La Vida Tapas

September 20th, 2011 § 10 comments

Expectation is the blow-up doll of idealist emotions but how can you approach the new restaurant of the past decade’s greatest chef without a few projections? I was nervous, excited and hungry when I walked through the door of Tickets in Barcelona. Tickets is the brain child of Ferran Adria’s younger brother Albert, owned by both, and with ex-elBulli chefs and staff in key positions.

 

Showtime menu and napkin holder

 

Located in the old theater district of Barcelona, Albert and his team went all out to create a vaudeville-style food fairground with witty detail and playful references to put you instantly at ease. So, there’s misconception number one cleared. You don’t have to get uptight about going to Tickets because they aren’t. After years of performing a tightrope act in the international culinary arena, Tickets is were the Adria brothers get to play.  With La Vida Tapas emblazoned on uniforms, they’re going back to their roots and honoring the gastronomical heritage of Spain. Tapas is a way of life, of caring, sharing and savouring each bite.

 

Albert Adria

 

There are several service stations, each decorated to a theme and responsible for  a different style of tapas. We sat in La Presumida that references the beach bars of Barcelonetta, the city’s beach front.

 

Chilled beach bar

 

I had a great view of the seafood station where Albert finished each dish before it went out.

 

Hands-on

 

I must admit I was a bit scared. What if I didn’t like it? I don’t trust foam and skid marks and blobs for the sake of blobs… I like real food. This was my first visit to Spain so I obviously missed the whole elBulli phenomena. A rudimentary google search will confirm their status as the prime exponents of molecular gastronomy, a phrase which has now fallen out of favour, and flavour, for that matter. The problem with being genius innovators is that you get copied. And although it is the greatest form of flattery, the ‘inspired by’ version seldom lives up to the real thing. Ferran and Albert are artists and artists tend to evolve. So, much like I don’t want to be reminded of that challenging hairstyle I sported 15 years ago, they’ve moved on and are comfortable describing their food as modernist. I only know that because a few days later, at their cocktail bar 41º,  a barman deftly submerged what looked like a smoking ball into a drink and I said: ‘Ooo, a molecular cocktail!’ What a blooper. Albert set me straight and the-M-word-that-will-not-be-mentioned is now forgotten.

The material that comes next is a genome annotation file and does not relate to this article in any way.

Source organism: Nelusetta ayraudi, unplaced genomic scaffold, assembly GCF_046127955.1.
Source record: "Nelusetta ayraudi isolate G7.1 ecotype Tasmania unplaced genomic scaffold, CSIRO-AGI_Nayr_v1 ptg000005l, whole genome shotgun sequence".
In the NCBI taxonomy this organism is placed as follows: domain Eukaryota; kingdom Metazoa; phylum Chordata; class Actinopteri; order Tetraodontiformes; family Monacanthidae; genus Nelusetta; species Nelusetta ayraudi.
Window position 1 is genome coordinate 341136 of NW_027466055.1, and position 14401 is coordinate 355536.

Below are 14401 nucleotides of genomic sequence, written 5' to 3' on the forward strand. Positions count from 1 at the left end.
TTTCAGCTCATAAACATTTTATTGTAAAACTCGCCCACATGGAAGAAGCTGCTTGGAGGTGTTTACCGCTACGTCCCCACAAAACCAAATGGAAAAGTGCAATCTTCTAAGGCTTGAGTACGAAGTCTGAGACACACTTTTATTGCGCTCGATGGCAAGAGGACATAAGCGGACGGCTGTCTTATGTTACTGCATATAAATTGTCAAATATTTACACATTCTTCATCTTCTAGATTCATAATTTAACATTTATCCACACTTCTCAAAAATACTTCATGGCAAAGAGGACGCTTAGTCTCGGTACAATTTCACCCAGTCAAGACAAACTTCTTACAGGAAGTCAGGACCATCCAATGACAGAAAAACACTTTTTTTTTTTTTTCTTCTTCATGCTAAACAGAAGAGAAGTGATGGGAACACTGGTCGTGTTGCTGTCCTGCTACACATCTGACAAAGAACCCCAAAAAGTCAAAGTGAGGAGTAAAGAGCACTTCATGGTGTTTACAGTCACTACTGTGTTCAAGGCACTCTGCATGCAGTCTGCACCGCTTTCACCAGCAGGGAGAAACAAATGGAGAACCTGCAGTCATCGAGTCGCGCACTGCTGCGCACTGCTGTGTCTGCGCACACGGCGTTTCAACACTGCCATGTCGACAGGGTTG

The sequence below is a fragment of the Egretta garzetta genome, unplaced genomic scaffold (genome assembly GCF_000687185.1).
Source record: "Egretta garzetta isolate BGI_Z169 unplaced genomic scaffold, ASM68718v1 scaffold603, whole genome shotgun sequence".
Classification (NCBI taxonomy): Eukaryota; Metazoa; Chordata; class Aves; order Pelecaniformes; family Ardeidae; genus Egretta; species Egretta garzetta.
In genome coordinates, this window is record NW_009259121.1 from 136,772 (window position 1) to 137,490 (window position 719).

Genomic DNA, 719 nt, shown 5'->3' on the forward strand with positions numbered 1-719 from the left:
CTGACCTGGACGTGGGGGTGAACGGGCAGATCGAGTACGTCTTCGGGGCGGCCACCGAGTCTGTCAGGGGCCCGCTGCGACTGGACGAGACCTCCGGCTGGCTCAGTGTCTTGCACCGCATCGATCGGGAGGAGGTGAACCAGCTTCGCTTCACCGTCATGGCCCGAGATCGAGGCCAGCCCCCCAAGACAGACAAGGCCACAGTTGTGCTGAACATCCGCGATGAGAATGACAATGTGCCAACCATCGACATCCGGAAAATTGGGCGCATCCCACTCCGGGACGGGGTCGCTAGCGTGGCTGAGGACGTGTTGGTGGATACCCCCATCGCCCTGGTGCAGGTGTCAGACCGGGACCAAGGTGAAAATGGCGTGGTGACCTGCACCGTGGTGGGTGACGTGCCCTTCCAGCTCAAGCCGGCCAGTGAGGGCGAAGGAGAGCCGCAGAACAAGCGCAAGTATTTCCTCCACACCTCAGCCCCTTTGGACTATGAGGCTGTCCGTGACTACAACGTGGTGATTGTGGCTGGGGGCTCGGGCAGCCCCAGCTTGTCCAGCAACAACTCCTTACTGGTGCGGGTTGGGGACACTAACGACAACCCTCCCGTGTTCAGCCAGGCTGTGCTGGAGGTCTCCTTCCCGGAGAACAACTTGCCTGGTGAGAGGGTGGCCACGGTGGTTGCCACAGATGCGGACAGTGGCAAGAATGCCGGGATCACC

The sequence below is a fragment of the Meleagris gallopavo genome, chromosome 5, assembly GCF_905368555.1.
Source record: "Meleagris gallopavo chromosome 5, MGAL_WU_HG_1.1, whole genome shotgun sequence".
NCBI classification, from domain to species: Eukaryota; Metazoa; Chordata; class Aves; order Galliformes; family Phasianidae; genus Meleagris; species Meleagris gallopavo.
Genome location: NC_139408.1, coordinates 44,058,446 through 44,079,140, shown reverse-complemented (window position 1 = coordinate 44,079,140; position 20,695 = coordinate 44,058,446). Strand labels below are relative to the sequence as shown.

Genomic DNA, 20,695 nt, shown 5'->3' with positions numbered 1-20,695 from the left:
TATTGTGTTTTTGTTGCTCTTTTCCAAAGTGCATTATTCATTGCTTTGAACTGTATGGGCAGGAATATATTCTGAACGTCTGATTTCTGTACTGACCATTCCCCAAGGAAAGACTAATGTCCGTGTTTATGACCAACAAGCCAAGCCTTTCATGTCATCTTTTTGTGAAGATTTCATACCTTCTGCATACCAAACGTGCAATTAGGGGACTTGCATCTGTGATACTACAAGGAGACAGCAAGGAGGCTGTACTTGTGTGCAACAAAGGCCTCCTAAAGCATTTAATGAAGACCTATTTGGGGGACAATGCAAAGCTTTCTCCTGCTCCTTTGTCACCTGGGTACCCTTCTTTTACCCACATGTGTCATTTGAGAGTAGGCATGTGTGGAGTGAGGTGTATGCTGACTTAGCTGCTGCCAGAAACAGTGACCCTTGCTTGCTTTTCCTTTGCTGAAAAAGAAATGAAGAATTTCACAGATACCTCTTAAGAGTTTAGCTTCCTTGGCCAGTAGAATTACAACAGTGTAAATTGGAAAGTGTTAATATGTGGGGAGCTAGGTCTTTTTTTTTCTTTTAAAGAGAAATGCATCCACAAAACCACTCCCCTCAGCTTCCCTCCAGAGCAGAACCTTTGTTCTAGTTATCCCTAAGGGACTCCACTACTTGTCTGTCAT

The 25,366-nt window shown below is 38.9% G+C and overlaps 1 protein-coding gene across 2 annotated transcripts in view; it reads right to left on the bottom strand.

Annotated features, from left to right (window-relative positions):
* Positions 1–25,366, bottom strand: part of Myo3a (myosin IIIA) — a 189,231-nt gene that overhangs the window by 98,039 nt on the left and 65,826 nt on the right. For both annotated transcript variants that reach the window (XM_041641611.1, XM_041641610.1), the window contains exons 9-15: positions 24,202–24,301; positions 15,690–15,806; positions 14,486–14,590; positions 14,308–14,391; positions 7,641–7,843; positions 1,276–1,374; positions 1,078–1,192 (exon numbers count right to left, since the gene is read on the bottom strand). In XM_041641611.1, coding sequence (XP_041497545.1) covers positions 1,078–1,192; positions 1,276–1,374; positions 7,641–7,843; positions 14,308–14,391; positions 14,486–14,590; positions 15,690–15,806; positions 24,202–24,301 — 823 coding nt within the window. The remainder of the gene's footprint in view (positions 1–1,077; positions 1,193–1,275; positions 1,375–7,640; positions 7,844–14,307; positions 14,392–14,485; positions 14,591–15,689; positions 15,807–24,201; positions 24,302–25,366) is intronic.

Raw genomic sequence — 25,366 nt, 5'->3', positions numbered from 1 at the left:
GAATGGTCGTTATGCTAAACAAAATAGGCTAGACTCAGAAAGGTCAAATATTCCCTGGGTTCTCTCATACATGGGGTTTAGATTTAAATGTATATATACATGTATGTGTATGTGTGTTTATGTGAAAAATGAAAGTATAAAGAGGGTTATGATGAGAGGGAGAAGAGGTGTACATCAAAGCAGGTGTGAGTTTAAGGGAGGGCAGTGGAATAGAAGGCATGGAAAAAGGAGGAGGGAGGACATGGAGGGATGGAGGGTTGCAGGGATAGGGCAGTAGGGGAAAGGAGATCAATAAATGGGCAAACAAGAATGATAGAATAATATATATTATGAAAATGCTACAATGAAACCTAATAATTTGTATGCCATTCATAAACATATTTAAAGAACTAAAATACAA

So, what did I eat? It’s an elBulli classic so why not start with the olive sphericals. Fresh juice from the finest olives turned into delicate spheres. They look like wobbly olives and once in your mouth, the lightest pressure makes them pop to release delicious flavour. A wonderful appetizer.

 

The magic of...skill

 

Followed by sangria watermelon. Just watermelon, lightly infused with sangria.

 

Cubes of sangria watermelon

Service at both Tickets and 41º is excellent. A world-class combination of efficiency, knowledge, genuine hospitality, wit and kindness. Care is taken to explain each dish, irrespective of language-barriers. I sometimes feel that waiters in upmarket establishments in South Africa feign haughtiness to appear more accomplished…or to match their surroundings. Any which way, shake it. The Tickets crew made me feel so at home. After the olives and watermelon, and perhaps that little glass of Moët, I sat back with a huge grin on my face, ready for the main act. Or rather, for a succession of main acts, as is the tapas way.

 

Tuna belly rubbed with Iberian ham fat

 

Paper-thin slices of tuna belly rubbed with Iberian ham fat, served with a sprinkling of nuts and bread sticks. Read this again dear friends, slowly: tuna belly rubbed with luxuriously rich, smokey ham fat. The waiter explained the forest-meets-sea sensibility of the dish. ‘This is real food!’ I almost shouted at Victor, a new friend of mine and an old friend of Albert who knows the Tickets menu. ‘But of course,’ he said, ‘you can make all of this at home’, pointing at the now empty jar of olive sphericals. I know you can order spherification sets online – not that I’m buying – but even so, it’s the quality of produce that sets their food apart.

 

Airbags with Manchego cheese (front) and quail eggs in paprika bread dust

Airbags. Hollow, crispy pastry shells. Wonderful carriers for good stuff like Manchego, a flavourful local cheese, and cured ham.

 

The Hindenburg of airbags